• Anti-inflammatory: Inflammatory causes of shin lumps may be treated with various types of medications that target and decrease inflammation, including immune system suppressing drugs (immunosuppressants).

  • Cancer Treatment: If your shin lump and associated symptoms are due to malignant cancer, your physician will discuss treatment options including surgery, radiation or chemotherapy.

At-home treatments

In the meantime, supportive measures such as resting and leg elevation combined with icing and warm, compression bandages may also help alleviate swelling and discomfort. You can remember these methods with the mnemonic RICE (rest, ice, elevation, and compression). If your shin lump lessens or goes away with these supportive measures, your condition is most likely not life-threatening.

FAQs About Shin Lump

Here are some frequently asked questions about shin lump.

Will the lump in my shin go away on its own?

Depending on the cause, there is a possibility that the lump and the accompanying pain will go away on its own. If the shin lump is a cyst or caused by trauma or repetitive injury, the likelihood that it will go away on its own is high. However, if the shin lump is a benign or malignant tumor, it will not resolve on its own and will require follow-up.

Will the lump spread from one shin to the other?

If the lump is red or multiple lumps appear on one leg, this is most likely an inflammatory etiology like erythema nodosum. These bumps may spread and affect the other leg in the first few weeks; however, they can be easily treated and often resolve on their own. Other causes of shin lumps, on the other hand, usually do not spread from one shin to the other.

Is the lump chronic or temporary?

A shin lump may be temporary or chronic depending on the cause. A chronic shin lump is more associated with benign or malignant growths whereas temporary lumps are more associated with traumatic or inflammatory causes.

How will the lump affect my daily activities?

A shin lump can be very painful and uncomfortable, but those related to trauma or repetitive activity should not affect your day-to-day in the long-term. After a traumatic event, bed rest and limited activity on the affected shin will help with recovery, but after full recovery, knee or leg function should not be significantly affected. A shin lump associated with a benign or malignant growth may cause fatigue or unexplained weight loss, which may affect your energy to complete tasks. See your physician promptly if you feel like your symptoms are significantly affecting your life.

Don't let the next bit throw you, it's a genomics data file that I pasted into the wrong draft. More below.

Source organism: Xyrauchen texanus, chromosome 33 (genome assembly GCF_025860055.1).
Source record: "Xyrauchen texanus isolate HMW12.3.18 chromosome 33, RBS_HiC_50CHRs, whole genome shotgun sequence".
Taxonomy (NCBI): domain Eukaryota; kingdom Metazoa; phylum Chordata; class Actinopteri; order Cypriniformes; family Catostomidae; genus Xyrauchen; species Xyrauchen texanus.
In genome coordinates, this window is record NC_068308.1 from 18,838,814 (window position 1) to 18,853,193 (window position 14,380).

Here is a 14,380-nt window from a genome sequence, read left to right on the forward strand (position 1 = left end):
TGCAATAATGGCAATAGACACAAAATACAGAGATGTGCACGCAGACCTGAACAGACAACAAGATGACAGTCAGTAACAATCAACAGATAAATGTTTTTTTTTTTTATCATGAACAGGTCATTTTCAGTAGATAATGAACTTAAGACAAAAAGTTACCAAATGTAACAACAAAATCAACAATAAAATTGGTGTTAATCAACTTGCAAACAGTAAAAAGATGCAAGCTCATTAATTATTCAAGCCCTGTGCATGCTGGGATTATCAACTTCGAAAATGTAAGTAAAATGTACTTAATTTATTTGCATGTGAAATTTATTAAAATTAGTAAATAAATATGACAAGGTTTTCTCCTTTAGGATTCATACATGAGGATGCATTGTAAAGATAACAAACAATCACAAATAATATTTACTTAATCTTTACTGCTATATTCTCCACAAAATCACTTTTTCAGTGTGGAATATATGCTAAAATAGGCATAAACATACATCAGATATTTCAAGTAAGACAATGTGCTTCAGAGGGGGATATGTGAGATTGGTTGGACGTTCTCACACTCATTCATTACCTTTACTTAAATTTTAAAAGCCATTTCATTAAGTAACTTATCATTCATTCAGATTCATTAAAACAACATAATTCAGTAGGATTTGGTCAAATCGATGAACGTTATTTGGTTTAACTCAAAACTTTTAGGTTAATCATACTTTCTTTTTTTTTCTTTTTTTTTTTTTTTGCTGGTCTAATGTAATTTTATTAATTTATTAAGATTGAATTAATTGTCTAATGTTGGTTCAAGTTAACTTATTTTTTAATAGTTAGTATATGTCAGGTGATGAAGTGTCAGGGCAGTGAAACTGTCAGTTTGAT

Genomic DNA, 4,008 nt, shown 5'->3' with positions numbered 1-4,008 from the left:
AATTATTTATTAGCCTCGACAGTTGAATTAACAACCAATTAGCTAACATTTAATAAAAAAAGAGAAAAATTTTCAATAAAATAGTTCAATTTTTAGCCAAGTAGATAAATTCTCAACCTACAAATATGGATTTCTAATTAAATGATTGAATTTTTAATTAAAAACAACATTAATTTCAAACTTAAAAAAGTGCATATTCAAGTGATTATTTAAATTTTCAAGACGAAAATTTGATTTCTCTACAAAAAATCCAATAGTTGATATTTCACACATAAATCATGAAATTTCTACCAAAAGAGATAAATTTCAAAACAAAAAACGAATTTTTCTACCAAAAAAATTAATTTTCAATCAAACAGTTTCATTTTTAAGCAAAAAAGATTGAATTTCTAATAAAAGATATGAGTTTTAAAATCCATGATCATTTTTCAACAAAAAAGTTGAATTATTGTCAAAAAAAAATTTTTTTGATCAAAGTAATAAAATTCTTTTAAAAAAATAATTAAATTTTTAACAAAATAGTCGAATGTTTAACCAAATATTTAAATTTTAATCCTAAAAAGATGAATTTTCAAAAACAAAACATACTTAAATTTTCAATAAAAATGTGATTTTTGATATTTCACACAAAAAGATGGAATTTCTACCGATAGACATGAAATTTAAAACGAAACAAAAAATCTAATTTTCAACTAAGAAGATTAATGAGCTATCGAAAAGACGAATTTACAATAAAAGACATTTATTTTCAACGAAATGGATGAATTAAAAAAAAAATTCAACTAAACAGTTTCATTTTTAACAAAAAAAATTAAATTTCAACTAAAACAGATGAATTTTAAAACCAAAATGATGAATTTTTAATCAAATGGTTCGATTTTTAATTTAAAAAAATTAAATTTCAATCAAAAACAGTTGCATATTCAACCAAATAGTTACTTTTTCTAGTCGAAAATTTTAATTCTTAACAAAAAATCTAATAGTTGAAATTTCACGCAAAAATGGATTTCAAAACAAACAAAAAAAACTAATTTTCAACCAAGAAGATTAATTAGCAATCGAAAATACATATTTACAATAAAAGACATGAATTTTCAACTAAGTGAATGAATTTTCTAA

What can I do to prevent the development of shin lumps

It is very difficult to prevent the development of shin lumps. The only situations in which the development of shin lumps may be prevented are those related to a repetitive injury. It may help to limit activities that require a lot of jumping or running, and instead participate in cross-training activities that limit stress on the joints.

Questions Your Doctor May Ask About Shin Lump

  • Q.What color is the bump?
  • Q.Is your lower leg bump painful to touch?
  • Q.Any fever today or during the last week?
  • Q.Do you have a rash?

If you've answered yes to one or more of these questions, try our shin lump symptom checker to find out more.

Shin Lump Quiz

Shin Lump Symptom Checker Statistics

  • People who have experienced shin lump have also experienced:

    • 16% Shin Pain
    • 11% Shin Skin Changes
    • 8% Lower Leg Pain
  • People who have experienced shin lump had symptoms persist for:

    • 39% Over a Month
    • 22% Less Than a Week
    • 14% Less Than a Day
  • People who have experienced shin lump were most often matched with:

    • 100% Skin Abscess
  • Source: Aggregated and anonymized results from visits to the Buoy AI health assistant (check it out by clicking on “Take Quiz”).

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References

  1. Health Essentials from Cleveland Clinic. (2018). Lumps and Bumps on Your Body: When You Should Worry. CC Link.
  2. disease, O. (2018). Osgood-Schlatter disease: MedlinePlus Medical Encyclopedia. Medlineplus.gov. Medline Link.
  3. Urmc.rochester.edu. (2018). Orthopaedic Tumor Care - UR Medicine, University of Rochester Medical Center - Rochester, NY. URMC Link.
  4. Elizabeth Race, J. (2018). Painful nodule with induration and spreading erythema. PubMed Central (PMC). NCBI Link.